A: Why doesn’t it feel like not inviting them is an option? Aside from “Well, they’re my parents and you’re supposed to have your parents at your wedding,” or a fear that they’ll try to retaliate if you set a boundary, or a general sense of guilt and a feeling that it’s your responsibility to give your parents whatever they want—do you actually want them there? Do you enjoy their company? Do you want to spend your wedding day monitoring your mother’s highball glass or sending a bridesmaid over to escort her to the bathroom?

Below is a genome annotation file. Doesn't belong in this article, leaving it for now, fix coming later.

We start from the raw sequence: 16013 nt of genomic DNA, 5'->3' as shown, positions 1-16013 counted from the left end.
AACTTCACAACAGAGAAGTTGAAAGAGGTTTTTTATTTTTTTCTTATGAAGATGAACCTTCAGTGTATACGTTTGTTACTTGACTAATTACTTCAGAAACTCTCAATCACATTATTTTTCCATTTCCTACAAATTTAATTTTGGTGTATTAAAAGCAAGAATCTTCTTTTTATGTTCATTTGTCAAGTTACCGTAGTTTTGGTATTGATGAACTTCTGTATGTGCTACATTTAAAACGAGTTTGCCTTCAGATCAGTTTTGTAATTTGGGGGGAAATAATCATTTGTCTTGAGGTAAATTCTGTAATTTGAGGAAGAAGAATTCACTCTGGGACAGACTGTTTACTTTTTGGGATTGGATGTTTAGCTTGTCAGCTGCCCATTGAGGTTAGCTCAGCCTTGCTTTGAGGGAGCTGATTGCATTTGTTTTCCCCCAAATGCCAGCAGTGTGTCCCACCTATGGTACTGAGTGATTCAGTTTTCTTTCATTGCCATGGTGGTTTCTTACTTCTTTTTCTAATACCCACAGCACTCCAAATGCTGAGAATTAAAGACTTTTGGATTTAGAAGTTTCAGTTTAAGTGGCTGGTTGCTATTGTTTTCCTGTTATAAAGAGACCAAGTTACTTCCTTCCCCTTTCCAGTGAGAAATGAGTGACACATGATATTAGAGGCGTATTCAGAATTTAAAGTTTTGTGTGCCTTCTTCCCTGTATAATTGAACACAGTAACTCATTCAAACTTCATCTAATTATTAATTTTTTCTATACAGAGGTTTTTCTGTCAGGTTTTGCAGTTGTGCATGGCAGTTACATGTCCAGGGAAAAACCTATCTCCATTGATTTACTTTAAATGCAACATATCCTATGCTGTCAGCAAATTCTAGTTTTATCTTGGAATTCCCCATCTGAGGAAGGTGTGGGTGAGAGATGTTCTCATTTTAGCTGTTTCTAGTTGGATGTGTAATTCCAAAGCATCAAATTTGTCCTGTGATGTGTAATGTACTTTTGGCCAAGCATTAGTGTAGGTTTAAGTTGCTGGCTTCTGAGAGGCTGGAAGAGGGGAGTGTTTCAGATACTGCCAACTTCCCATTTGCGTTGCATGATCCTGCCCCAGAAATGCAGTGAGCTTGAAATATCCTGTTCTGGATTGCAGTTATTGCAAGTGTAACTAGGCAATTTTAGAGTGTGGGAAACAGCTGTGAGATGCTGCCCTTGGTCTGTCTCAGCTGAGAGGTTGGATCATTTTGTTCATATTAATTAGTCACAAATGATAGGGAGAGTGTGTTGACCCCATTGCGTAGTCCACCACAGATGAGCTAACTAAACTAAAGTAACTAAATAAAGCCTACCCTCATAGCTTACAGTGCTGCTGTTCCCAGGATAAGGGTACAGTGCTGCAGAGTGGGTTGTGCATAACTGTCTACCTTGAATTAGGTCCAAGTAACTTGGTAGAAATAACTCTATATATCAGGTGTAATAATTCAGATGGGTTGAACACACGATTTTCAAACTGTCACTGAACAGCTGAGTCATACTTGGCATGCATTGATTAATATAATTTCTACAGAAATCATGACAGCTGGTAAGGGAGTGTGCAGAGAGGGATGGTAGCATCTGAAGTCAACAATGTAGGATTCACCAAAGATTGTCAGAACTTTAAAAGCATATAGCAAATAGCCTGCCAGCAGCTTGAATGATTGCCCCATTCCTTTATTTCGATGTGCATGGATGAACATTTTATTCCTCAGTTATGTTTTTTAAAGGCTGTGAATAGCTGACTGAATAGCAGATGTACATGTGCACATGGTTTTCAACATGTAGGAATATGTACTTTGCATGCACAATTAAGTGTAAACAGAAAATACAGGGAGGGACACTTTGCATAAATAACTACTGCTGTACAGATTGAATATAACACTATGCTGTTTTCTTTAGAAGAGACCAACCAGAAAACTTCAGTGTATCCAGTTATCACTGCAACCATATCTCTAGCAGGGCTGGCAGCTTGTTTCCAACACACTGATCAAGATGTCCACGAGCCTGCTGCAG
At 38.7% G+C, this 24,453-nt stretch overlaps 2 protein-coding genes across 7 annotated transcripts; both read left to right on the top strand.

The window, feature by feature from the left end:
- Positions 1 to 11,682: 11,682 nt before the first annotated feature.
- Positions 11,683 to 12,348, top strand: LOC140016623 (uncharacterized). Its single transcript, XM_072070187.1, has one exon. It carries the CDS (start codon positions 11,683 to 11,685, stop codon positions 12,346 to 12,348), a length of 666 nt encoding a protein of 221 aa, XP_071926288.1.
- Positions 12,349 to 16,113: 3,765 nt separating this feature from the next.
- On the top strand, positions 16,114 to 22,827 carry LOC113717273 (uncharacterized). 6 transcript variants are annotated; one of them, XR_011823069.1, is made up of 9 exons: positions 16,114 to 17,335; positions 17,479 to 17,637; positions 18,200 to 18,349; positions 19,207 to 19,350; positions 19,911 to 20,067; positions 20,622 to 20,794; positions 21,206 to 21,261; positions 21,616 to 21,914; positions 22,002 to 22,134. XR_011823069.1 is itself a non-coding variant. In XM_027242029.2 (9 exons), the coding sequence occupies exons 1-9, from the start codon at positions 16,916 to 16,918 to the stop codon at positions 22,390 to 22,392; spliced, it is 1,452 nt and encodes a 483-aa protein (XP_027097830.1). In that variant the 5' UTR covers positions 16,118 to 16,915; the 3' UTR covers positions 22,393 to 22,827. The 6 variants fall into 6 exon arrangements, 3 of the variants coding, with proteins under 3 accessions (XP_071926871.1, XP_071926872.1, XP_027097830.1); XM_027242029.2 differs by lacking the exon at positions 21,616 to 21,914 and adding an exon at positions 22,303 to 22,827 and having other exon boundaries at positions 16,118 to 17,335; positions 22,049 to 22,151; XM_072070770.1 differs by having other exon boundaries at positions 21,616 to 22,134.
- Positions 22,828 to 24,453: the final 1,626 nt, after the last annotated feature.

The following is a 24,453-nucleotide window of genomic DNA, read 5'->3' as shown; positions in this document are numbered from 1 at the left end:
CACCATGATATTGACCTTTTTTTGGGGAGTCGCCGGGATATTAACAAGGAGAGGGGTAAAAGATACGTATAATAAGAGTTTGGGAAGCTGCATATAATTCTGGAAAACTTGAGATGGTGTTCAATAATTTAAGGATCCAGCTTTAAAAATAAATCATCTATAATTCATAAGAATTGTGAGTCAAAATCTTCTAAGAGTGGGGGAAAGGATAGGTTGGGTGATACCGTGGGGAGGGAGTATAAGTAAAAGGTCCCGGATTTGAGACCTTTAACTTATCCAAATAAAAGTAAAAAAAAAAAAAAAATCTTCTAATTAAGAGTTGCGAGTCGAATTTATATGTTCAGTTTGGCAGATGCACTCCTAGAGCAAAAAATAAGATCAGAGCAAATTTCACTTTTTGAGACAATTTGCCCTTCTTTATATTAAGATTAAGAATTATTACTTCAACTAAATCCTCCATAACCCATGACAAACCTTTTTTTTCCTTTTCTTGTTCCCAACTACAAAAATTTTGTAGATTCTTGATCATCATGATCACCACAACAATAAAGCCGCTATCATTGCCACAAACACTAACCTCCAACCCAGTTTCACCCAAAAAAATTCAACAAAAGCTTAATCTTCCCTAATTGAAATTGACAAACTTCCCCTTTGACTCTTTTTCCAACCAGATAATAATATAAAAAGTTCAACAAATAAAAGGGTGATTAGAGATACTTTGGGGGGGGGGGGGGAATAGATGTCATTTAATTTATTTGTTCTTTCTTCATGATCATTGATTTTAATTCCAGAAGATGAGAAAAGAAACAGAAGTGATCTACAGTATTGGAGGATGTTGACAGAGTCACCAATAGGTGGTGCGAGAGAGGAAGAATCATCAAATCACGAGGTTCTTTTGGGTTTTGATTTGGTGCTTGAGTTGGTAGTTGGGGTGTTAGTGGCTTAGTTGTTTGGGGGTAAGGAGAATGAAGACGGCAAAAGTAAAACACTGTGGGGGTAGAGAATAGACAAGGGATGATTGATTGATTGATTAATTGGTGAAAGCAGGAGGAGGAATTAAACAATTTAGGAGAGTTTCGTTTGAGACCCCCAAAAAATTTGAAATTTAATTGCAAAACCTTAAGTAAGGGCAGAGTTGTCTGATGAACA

I understand that you’ve felt more worried than usual about your parents’ health in the past few months. And I can relate to a feeling of overwhelming guilt when it comes to parents who are unwilling to change. It can feel like a monumentally impossible task to tell a parent “No.” But you’re not talking about a cheerful drunk, or the fear that she might get a little gossipy—your mother gets cruel after a single drink, and she never stops at a single drink. You say, “They never listen or follow through,” that they’ve insisted this is “just how [they] are,” and I think you know pretty conclusively that they’re not going to change anytime soon. What would you need, in terms of practical and emotional support, for not inviting them to become an option? Seek that out, whatever it is, from as many fronts as possible—therapy, Al-Anon, your partner, your friends, wherever you can find it.